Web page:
Beronica Caffero faced the audience from the Woodland Opera House stage Monday, her still-healing body steadied by women on either side. She did not speak, but the deputy district attorney who prosecuted her abusive boyfriend did.
“If you’re strong enough to leave your abuser, you’re strong enough to rebuild your life,” said Carolyn Palumbo, a Yolo County deputy dictrict attorney.
Caffero hid the abuse for years and protected her boyfriend from the police, Palumbo told the audience. If she came forward, she said, who would believe her?
The beatings intensified with the boyfriend’s drinking – along with emotional abuse and living in motels and on the street – until last July, when a savage beating left Caffero with a broken arm and back.
“She would protect him no more,” Palumbo said, as Caferro wiped at her tears. “Who believed you?” she said, turning to Caffero. “The jury believed you.”
Caffero’s boyfriend was ultimately sentenced to 12 years in state prison, Palumbo said.
For 11 years during National Crime Victims’ Rights Week, which began Sunday, Yolo County’s crime victims, their families and the network of victim services staff, first responders, investigators, prosecutors and advocates have gathered inside the old opera house in downtown Woodland to share their stories, honor the people affected by crime and those who work to seek justice for them.
This year’s theme: “Strength. Resilience. Justice.”
“The idea was that the community needs to be more exposed to the people behind these crimes. This is a venue to share what’s really going on in their lives,” said Yolo County District Attorney Jeff Reisig. “A lot of people don’t realize crime’s impact on real people. We highlight their courage, resiliency and bravery. We try to shift the spotlight to the victim and to bring into a public setting all the people who’ve committed their lives to this.”
Yee Xiong, keynote speaker at the noon ceremony, is a rape survivor who faced her attacker at two trials before his conviction and now works with local youth.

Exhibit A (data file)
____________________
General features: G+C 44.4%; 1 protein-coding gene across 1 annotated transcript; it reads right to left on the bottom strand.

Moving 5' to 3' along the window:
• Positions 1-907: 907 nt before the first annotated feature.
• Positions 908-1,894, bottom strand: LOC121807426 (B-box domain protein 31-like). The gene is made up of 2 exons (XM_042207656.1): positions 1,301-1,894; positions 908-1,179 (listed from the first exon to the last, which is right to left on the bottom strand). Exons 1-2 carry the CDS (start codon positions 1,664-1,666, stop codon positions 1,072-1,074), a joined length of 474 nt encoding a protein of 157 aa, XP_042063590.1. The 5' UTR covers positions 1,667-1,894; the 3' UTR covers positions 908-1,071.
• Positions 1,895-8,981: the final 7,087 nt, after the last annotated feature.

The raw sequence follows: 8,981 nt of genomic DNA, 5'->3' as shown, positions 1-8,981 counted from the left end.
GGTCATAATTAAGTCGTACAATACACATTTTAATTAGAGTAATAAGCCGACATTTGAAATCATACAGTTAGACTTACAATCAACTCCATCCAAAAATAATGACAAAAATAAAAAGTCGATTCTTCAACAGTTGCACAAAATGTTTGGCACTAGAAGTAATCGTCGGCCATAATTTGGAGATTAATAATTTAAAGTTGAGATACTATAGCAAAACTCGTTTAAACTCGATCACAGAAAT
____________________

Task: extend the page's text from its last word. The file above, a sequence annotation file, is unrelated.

“Resiliency is borne out of trauma, but we come back stronger,” Xiong said. “It may seem small and simple, but it’s extremely powerful. We will mourn for the victims, but our spirit will not be broken.”
Three cyclists rammed with a stolen sport utility vehicle on a rural road near West Sacramento in June 2015 were also recognized.
Alamar Cyril Houston was sentenced in Yolo Superior Court in January to 35 years in state prison for mowing down Donald Dumaine, Jonathan Jackson and Taariq Jensen during a methamphetamine-fueled, daylong crime spree that left Jensen in a medically induced coma for weeks.
No one spoke Houston’s name at the Opera House ceremony.
Matt De Moura, the deputy district attorney who prosecuted the case, said the story was about “men who defied death and a man hell-bent on hitting people. Some things can’t be broken, even by 5,000 pounds of steel.”
Following the hourlong ceremony, Dumaine reflected on the long road to trial, the months since the verdict and the people who worked on the victims’ behalf from arrest to investigation to sentencing.
“It’s been a long process,” Dumaine said. “We’re done, but the people who do this do it over and over. We’re very thankful for that.”